Want to bring monarch butterflies to your Tampa Bay Area yard? Ask Anita Camacho how to do it, and she’ll show you how easy it can be to turn your landscape into a pollinator’s paradise.
Camacho has been a self-avowed nature lover since she was a kid. After spending three successful decades in the world of finance, she’s trading in the calculator and ledger book for a gardening spade and pair of gloves.
“I’ve been going through my own metamorphosis,” she says of her career, which has blossomed into a full-time vocation as the president of Tampa Bay Butterfly Foundation
and owner of Little Red Wagon Native Nursery in South Tampa.
She opened her nursery during the height of the COVID-19 pandemic in 2020, a time when many people were laid off from work and spending their newfound free time establishing backyard butterfly gardens.
“A lot of people were awoken to gardening,” recounts Camacho, in the process herself of opening the Butterfly Conservatory of Tampa Bay in late 2021. “When they started seeing Monarch (Danaus plexippus
) butterflies, many wanted to know what else [they] could attract.”
She says the state of Florida boasts major butterfly populations, with the Monarch counted among the many that make their home in the Sunshine State. But there are so many others, including a distinctive native with yellow and black stripes known as the Zebra Longwing -- Florida’s official state butterfly. There are also Gulf Fritillaries (Agraulis vanillae
), Great Southern Whites (Ascia monuste
), and Cloudless Sulphurs (Phoebis sennae
), along with birds, bees, and other native creatures.
Many of the butterflies, including the monarchs, can be seen almost year-round in Central Florida, where daily high temperatures stay above 75 degrees Fahrenheit for most months of the year.
“With monarchs flying down from Canada to Mexico, we get some migration through Florida in the fall and sometimes in the spring.” Attracting these migratory butterflies into the yard requires plants that provide nectar, such as passionflower vine (Passiflora incarnata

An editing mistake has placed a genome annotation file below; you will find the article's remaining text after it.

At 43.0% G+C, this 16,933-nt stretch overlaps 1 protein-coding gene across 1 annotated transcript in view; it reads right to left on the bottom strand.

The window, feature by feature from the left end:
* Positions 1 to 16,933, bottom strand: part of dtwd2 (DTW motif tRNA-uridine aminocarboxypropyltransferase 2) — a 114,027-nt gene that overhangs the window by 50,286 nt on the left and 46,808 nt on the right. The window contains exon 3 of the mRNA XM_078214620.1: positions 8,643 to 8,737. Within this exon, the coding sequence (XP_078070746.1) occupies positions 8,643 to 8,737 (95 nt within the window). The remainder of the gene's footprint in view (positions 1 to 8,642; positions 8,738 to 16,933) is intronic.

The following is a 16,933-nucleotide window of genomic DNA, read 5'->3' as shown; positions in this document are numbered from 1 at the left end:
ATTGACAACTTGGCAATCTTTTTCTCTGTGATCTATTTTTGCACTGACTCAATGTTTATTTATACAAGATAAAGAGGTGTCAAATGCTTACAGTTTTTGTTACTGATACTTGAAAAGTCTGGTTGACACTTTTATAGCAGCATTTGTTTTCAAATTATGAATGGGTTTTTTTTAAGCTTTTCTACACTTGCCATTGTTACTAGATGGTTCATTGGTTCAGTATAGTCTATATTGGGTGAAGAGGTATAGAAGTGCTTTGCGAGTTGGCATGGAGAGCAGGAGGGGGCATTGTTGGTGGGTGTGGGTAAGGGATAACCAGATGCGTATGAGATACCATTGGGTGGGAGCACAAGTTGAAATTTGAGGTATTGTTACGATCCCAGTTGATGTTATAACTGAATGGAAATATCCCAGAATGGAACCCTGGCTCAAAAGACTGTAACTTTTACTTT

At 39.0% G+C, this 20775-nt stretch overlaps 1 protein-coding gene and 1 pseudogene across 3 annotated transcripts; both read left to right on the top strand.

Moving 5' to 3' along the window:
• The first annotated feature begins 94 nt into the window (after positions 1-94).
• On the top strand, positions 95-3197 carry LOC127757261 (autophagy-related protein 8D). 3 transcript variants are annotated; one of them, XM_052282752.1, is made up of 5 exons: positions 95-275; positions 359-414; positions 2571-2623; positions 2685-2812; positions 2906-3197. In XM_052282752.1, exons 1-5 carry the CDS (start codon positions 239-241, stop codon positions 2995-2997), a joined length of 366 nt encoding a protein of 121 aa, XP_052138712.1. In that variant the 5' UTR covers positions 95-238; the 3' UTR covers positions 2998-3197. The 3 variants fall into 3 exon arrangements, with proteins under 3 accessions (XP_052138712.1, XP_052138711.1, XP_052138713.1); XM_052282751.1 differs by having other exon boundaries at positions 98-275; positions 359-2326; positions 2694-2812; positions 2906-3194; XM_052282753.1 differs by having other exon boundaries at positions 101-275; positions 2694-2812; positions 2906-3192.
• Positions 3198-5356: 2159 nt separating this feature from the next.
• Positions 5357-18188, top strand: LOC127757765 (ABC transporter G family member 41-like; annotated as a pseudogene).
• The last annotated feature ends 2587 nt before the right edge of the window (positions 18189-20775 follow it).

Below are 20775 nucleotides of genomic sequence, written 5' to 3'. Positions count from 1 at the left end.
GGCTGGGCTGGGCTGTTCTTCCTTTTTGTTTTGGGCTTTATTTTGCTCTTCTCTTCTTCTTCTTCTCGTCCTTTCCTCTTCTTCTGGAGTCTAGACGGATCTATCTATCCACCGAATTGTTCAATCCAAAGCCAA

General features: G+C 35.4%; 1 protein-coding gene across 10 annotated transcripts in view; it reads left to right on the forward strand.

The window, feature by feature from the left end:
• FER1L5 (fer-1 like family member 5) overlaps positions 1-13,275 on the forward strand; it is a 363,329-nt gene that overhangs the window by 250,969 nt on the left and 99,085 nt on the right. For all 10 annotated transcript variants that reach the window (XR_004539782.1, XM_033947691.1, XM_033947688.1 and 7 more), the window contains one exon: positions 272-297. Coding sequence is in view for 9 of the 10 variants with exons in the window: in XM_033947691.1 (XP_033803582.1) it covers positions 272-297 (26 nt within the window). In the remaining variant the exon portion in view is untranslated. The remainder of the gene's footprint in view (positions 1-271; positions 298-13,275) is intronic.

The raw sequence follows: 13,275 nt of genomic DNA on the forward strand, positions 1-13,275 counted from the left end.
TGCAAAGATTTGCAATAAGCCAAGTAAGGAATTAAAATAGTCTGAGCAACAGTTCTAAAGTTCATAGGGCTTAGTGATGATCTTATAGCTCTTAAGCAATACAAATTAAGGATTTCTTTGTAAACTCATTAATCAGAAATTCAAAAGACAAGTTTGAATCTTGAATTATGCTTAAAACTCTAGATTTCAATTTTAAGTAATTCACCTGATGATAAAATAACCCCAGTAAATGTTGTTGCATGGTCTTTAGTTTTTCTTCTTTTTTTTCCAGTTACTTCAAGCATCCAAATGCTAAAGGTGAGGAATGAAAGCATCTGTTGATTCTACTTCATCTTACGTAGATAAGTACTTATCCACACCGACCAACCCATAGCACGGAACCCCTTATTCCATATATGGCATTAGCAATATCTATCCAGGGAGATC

), firebush (Hamelia patens
), and lantana (Lantana
But what if you want to help raise butterflies?
“You need host plants,” she says. Among the most popular plants for hosting caterpillars, which will eventually transform into butterflies, is milkweed, which is a family of flowering perennial plants. Many are native to Florida and can easily thrive in Tampa Bay’s humid, subtropical climate. It’s a plant that Camacho feels often gets a bad rap.
“It has ‘weed’ in the name,” she laughs. “We should rename the ‘weed’ plants maybe something like ‘Monarch’s Delight’.”
She says many potential butterfly gardeners shy away from planting milkweed and other native plants because they have had negative experiences planting the offerings from a home improvement store.
“Big-box stores mostly carry exotic plants that aren’t native to Florida and aren’t easily grown here. People think they don’t have a green thumb when they can’t grow them, so many of which are invasive plants anyway.” Camacho urges locals to put “real Florida back into Florida” by sticking to native plants, which not only support local pollinators but also offer a lower-maintenance landscape and don’t require harmful pesticides, herbicides, and other toxins to keep looking nice.
“Even if all you have is a patio, you need only a host plant and a nectar plant to get a butterfly garden started,” says Camacho, who offers enriching gardening camps for children and educational opportunities to people of all ages. Ultimately, she says, saving monarchs and other native pollinators comes down to each one of us doing our part.
“We’re no longer focusing on conservation, as much of what we needed to conserve is gone. We’re now at a point of restoration.”
Can we bring our environment back to what it once was?
“Maybe not,” she laments. “But we can still restore nature to a level where wildlife can survive.”
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